Lead and Zinc

Brown, J. A. ; Bosshardt, H. J. ; Bushell, C. H. G. ; Draper, N. ; Hodgson, S. ; McKnight, Edwin T. ; Milner, E. F. ; Pickett, D. E. ; Prieto, J. ; Raffinot, P.
Organization: Society for Mining, Metallurgy & Exploration
Pages: 49
Publication Date: Jan 1, 1985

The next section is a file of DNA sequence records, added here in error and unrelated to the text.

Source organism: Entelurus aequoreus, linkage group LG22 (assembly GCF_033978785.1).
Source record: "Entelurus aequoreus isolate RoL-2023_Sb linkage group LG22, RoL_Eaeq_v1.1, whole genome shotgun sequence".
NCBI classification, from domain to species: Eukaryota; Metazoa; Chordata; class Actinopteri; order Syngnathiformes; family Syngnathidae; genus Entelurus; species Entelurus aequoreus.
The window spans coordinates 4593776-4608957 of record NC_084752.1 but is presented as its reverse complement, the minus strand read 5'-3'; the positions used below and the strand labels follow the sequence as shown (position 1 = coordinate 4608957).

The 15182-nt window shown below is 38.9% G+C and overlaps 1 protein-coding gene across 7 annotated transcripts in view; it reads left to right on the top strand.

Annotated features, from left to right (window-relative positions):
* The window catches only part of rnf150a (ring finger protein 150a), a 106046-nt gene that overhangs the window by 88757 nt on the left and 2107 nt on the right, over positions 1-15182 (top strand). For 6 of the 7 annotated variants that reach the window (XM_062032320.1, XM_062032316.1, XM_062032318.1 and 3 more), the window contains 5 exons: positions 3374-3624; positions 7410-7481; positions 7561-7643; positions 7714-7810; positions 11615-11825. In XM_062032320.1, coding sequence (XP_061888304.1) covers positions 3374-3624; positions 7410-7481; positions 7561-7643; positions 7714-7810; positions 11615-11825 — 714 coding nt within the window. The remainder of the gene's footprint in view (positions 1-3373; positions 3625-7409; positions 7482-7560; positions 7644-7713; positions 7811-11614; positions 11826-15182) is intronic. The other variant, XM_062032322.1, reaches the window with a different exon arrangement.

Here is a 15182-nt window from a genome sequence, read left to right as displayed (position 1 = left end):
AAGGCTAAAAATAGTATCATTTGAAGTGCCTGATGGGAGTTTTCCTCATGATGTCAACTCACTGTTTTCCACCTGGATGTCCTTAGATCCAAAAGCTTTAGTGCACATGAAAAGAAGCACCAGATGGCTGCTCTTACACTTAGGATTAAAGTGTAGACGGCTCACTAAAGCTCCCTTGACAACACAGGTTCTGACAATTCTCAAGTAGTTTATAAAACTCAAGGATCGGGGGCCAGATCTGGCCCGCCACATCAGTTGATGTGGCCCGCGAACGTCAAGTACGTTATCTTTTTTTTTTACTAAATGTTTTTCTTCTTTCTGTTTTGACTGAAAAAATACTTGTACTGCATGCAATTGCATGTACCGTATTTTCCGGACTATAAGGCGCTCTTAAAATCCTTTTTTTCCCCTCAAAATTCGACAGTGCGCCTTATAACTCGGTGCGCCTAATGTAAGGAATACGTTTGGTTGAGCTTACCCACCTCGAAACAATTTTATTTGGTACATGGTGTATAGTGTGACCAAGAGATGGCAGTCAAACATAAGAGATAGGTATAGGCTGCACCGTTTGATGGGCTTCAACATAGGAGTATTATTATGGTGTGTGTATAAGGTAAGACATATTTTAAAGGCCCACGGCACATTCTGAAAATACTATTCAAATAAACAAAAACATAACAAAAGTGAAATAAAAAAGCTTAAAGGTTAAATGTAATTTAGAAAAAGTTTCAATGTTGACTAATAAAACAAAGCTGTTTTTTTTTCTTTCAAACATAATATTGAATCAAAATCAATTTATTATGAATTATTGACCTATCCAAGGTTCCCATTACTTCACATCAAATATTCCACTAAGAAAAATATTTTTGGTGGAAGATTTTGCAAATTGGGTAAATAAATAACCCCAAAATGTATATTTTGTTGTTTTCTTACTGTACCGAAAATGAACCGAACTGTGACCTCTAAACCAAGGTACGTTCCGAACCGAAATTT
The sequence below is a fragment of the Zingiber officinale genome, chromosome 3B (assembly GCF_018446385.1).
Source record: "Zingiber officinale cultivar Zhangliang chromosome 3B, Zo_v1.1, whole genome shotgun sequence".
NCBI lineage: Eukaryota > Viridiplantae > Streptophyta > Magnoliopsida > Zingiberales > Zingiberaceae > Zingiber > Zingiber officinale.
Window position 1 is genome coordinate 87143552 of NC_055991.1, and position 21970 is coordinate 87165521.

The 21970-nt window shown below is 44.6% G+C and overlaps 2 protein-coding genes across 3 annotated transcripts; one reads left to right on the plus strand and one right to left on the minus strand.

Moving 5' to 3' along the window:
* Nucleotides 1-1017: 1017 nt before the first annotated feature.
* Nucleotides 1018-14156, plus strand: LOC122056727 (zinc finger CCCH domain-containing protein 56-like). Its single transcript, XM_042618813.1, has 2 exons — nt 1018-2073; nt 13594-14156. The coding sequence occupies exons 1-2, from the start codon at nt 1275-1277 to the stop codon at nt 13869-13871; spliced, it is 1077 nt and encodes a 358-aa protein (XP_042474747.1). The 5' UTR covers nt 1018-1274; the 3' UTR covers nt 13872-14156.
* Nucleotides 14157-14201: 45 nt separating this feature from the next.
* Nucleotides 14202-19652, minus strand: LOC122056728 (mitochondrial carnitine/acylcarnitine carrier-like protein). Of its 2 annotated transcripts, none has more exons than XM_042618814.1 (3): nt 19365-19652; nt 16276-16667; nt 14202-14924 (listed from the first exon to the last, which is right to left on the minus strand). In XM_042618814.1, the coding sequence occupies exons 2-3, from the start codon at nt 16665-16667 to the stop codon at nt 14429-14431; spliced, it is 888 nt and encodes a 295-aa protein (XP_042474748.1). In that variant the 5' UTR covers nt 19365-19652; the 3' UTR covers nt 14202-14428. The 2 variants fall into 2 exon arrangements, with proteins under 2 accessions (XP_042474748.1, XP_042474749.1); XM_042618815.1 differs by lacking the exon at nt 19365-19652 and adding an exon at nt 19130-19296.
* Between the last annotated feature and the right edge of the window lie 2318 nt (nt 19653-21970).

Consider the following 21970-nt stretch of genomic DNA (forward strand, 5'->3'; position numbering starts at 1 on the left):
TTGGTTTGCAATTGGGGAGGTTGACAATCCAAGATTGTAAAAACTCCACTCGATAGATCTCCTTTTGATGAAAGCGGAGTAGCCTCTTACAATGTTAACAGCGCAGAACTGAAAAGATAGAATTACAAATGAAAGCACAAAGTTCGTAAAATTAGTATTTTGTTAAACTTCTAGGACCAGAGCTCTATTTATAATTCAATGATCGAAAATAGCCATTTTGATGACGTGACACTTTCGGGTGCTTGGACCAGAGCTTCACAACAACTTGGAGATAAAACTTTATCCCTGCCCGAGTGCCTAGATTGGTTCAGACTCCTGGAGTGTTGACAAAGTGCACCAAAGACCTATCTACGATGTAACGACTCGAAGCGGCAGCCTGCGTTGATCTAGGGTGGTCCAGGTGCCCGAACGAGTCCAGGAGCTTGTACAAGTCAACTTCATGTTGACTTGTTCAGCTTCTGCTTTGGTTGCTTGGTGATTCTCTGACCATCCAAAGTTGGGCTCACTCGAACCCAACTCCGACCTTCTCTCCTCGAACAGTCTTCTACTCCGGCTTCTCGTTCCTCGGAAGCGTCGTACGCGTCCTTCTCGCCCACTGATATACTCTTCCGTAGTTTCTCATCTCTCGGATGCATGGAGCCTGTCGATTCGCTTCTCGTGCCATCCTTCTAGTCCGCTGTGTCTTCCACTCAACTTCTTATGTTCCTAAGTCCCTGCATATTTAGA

Zinc ranks third and lead fourth in world nonferrous metal conumption. In 1972 the free world consumed 3,333,000 mt of refined lead and 4,422,000 mt of refined zinc. The lead tonnage was divided into the following end uses: storage batteries (42%), lead allows (7%), pigments and chemicals (11%), cable sheathing (9%), gasoline additives (13%), pipes and sheets (8%), and miscellaneous uses (10%). The corresponding distribution of zinc uses in 1972 was galvanizing (39%), die casting (26%), brass (15%), rolled zinc (8%), oxide excluding American Process zinc made directly from concentrate (6%), and other uses (6%). The pattern of usage of lead and zinc varies considerably from country to country. During 1972 in the USA 49% of refined lead was consumed in storage batteries, 19% in gasoline additives, and only 3% in cable sheathing, whereas in the United Kingdom 28% of the lead was consumed in batteries, 14% in cable sheathing, and 14% in gasoline additives. For zinc the major US uses were die casting (41%) and galvanizing (37%), with about 3% consumed as rolled zinc; corresponding usages in the same applications in France were 12, 28 and 28% and in Australia 12, 67, and 3%, respectively. The outstanding resistance of lead to corrosion, its density, and
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